15 Apr 2019
The distribution channels for "bulk" products have become sources of inspiration for eco-innovation in sectors that go far beyond organic cereals in organic stores. Indeed, these distribution methods are much more advanced than they seem and their favourable ecobalance does not result from a "elimination" of packaging, but from the separation of the product preservation process into two stages: 1) from manufacturing to distribution, and 2) from the consumption cycle.
The first phase is based on high-capacity packaging with high storage performance, or at least ensuring that the product's qualities are maintained in the worst case of distribution/sale time (this may represent relatively long periods if it is a question of absorbing seasonal production).
The second phase is a short consumption cycle, it is therefore associated with containers that will perform the expected functions with regard to the characteristics of the product and the consumption pattern (immediate / delayed).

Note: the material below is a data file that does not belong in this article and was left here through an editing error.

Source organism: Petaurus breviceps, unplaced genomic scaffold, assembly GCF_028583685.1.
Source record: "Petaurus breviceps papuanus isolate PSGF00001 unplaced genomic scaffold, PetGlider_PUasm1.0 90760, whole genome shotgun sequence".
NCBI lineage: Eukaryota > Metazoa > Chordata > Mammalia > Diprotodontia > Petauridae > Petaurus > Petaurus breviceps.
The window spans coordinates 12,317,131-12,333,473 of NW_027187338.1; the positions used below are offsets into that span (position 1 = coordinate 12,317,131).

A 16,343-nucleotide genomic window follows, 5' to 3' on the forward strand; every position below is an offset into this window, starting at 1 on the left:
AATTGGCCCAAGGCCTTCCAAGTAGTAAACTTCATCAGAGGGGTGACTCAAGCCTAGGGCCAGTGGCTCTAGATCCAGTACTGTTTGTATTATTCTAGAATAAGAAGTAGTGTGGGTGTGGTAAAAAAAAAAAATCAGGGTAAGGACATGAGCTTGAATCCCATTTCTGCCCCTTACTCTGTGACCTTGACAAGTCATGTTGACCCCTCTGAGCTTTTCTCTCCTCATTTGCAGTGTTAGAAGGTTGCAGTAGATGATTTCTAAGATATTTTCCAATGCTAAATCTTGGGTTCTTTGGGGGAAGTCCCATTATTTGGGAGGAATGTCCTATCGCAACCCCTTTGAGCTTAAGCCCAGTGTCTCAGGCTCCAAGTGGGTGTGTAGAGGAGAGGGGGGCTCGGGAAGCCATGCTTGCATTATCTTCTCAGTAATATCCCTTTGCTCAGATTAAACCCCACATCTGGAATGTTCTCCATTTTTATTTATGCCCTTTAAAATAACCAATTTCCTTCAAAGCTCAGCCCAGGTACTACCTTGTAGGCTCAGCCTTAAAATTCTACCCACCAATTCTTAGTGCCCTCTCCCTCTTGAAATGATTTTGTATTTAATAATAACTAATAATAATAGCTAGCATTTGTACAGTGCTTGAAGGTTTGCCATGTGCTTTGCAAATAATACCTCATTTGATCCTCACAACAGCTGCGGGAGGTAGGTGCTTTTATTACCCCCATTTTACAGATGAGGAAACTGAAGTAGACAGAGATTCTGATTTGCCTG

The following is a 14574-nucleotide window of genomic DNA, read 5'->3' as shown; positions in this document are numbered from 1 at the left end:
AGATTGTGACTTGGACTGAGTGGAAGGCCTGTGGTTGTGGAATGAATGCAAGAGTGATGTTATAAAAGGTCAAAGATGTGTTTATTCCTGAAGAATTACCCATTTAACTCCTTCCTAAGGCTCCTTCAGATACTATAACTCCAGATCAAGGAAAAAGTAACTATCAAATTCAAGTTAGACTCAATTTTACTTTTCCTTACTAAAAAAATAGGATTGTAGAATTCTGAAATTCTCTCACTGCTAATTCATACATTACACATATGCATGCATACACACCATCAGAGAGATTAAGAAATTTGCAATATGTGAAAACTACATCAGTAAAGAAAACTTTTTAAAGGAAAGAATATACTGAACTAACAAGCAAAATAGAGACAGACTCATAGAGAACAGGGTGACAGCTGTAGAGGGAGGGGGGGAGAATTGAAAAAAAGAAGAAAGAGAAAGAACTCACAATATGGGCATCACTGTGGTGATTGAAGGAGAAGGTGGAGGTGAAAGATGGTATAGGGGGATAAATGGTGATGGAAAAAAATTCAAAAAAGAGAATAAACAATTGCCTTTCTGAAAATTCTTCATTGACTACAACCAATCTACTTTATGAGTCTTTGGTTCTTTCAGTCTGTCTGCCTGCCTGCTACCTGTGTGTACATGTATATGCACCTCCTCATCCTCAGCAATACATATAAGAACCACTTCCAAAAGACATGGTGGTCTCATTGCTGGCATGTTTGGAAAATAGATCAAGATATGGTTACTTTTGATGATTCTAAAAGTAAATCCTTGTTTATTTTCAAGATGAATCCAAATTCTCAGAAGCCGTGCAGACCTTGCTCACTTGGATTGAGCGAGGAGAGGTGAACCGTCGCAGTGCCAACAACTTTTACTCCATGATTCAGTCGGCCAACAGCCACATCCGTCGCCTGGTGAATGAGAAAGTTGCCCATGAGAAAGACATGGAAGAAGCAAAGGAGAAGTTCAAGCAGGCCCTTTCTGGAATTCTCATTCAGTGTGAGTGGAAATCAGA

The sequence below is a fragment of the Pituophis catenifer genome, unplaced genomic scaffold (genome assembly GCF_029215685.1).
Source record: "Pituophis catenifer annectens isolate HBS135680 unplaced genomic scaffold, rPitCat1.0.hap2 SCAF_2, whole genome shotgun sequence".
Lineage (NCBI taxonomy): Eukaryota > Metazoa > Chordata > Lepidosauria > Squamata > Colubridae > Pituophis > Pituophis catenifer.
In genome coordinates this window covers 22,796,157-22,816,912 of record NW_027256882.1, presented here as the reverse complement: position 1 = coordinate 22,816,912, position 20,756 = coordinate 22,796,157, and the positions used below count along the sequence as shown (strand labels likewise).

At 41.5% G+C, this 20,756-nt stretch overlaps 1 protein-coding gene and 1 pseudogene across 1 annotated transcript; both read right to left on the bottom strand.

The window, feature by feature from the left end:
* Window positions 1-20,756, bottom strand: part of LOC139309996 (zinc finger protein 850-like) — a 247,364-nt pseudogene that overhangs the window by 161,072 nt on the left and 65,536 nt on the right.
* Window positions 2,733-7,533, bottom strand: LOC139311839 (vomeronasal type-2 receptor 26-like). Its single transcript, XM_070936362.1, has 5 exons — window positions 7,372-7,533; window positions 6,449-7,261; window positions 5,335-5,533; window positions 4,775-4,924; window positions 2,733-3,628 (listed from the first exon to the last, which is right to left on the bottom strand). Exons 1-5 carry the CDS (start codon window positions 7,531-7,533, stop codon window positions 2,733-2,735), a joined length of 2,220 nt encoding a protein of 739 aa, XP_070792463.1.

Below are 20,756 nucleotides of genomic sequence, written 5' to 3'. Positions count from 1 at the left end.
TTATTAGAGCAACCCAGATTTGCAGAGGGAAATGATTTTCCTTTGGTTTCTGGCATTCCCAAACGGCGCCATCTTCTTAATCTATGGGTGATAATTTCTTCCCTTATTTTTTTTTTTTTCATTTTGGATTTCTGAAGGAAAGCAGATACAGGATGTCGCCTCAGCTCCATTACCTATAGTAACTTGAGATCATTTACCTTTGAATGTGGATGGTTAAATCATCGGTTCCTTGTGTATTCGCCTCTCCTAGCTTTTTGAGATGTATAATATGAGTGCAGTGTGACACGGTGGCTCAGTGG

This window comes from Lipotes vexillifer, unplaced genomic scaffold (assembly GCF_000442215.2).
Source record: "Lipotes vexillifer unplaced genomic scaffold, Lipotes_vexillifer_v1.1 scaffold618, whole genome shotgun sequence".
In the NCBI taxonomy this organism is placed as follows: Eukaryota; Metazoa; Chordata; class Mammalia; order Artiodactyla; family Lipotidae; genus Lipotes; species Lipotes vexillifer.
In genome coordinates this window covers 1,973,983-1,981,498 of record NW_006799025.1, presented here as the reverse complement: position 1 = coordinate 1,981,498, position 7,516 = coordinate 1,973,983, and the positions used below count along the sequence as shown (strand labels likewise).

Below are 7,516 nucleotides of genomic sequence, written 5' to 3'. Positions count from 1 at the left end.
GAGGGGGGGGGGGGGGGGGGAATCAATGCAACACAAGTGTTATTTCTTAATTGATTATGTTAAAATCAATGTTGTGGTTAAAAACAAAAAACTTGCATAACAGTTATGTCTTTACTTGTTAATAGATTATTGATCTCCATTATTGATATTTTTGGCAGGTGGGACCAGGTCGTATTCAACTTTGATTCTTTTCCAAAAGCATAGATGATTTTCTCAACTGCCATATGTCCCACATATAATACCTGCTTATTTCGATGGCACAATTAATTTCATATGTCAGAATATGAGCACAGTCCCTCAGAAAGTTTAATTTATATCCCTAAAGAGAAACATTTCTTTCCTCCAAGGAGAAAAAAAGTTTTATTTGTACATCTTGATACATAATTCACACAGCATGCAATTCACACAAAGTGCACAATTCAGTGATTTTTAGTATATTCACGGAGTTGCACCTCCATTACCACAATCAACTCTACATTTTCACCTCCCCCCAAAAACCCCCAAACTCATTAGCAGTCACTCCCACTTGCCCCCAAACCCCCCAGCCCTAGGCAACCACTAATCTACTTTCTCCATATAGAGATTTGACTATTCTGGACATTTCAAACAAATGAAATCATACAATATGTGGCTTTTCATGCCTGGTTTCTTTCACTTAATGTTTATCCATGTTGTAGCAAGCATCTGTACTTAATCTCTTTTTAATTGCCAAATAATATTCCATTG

For perishable products not consumed immediately, the solutions developed for dry products will obviously not be appropriate. One of the answers will be to pack the products in primary packages that provide sealing functions against external contamination; these very basic packages will only provide the expected performance for the consumption cycle; for the rest, and in particular for the barrier functions or the retention of protective atmosphere gases, the advanced functions can be provided by gas barrier containers "over-packaging" a bulk of products packaged in a summary way.
Transferring all the technicality of packaging to recyclable or even reusable containers has consequences on the responsibilities involved in the value chain: packaging and preservation expertise will partly shift towards the distribution chain; not simple, therefore, but to be built to better meet environmental challenges.